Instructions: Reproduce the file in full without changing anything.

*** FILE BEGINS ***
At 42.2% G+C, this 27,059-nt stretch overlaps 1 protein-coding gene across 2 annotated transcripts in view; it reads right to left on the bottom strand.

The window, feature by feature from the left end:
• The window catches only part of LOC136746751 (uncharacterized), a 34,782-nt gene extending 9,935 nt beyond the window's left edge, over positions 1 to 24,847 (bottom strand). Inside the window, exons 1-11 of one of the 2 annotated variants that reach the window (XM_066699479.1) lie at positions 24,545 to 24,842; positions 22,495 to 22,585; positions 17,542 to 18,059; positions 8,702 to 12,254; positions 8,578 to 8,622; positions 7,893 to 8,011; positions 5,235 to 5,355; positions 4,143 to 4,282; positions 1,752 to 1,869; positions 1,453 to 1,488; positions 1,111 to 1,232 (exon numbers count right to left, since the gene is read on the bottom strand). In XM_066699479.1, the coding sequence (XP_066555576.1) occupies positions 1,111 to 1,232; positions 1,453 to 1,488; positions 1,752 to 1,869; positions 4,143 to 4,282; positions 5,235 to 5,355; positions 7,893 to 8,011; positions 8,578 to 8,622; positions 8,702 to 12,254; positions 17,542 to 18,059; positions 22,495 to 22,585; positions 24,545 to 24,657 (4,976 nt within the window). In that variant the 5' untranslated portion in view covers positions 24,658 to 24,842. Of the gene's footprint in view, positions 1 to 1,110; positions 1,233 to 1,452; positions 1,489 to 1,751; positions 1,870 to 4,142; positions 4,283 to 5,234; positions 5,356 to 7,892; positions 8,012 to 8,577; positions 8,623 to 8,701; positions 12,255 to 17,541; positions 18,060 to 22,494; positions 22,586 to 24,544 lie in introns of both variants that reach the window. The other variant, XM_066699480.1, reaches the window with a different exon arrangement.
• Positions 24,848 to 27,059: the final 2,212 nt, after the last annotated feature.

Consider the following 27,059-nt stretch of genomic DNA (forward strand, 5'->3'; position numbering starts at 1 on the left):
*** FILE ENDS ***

At 42.2% G+C, this 27,059-nt stretch overlaps 1 protein-coding gene across 2 annotated transcripts in view; it reads right to left on the bottom strand.

The window, feature by feature from the left end:
• The window catches only part of LOC136746751 (uncharacterized), a 34,782-nt gene extending 9,935 nt beyond the window's left edge, over positions 1 to 24,847 (bottom strand). Inside the window, exons 1-11 of one of the 2 annotated variants that reach the window (XM_066699479.1) lie at positions 24,545 to 24,842; positions 22,495 to 22,585; positions 17,542 to 18,059; positions 8,702 to 12,254; positions 8,578 to 8,622; positions 7,893 to 8,011; positions 5,235 to 5,355; positions 4,143 to 4,282; positions 1,752 to 1,869; positions 1,453 to 1,488; positions 1,111 to 1,232 (exon numbers count right to left, since the gene is read on the bottom strand). In XM_066699479.1, the coding sequence (XP_066555576.1) occupies positions 1,111 to 1,232; positions 1,453 to 1,488; positions 1,752 to 1,869; positions 4,143 to 4,282; positions 5,235 to 5,355; positions 7,893 to 8,011; positions 8,578 to 8,622; positions 8,702 to 12,254; positions 17,542 to 18,059; positions 22,495 to 22,585; positions 24,545 to 24,657 (4,976 nt within the window). In that variant the 5' untranslated portion in view covers positions 24,658 to 24,842. Of the gene's footprint in view, positions 1 to 1,110; positions 1,233 to 1,452; positions 1,489 to 1,751; positions 1,870 to 4,142; positions 4,283 to 5,234; positions 5,356 to 7,892; positions 8,012 to 8,577; positions 8,623 to 8,701; positions 12,255 to 17,541; positions 18,060 to 22,494; positions 22,586 to 24,544 lie in introns of both variants that reach the window. The other variant, XM_066699480.1, reaches the window with a different exon arrangement.
• Positions 24,848 to 27,059: the final 2,212 nt, after the last annotated feature.

Consider the following 27,059-nt stretch of genomic DNA (forward strand, 5'->3'; position numbering starts at 1 on the left):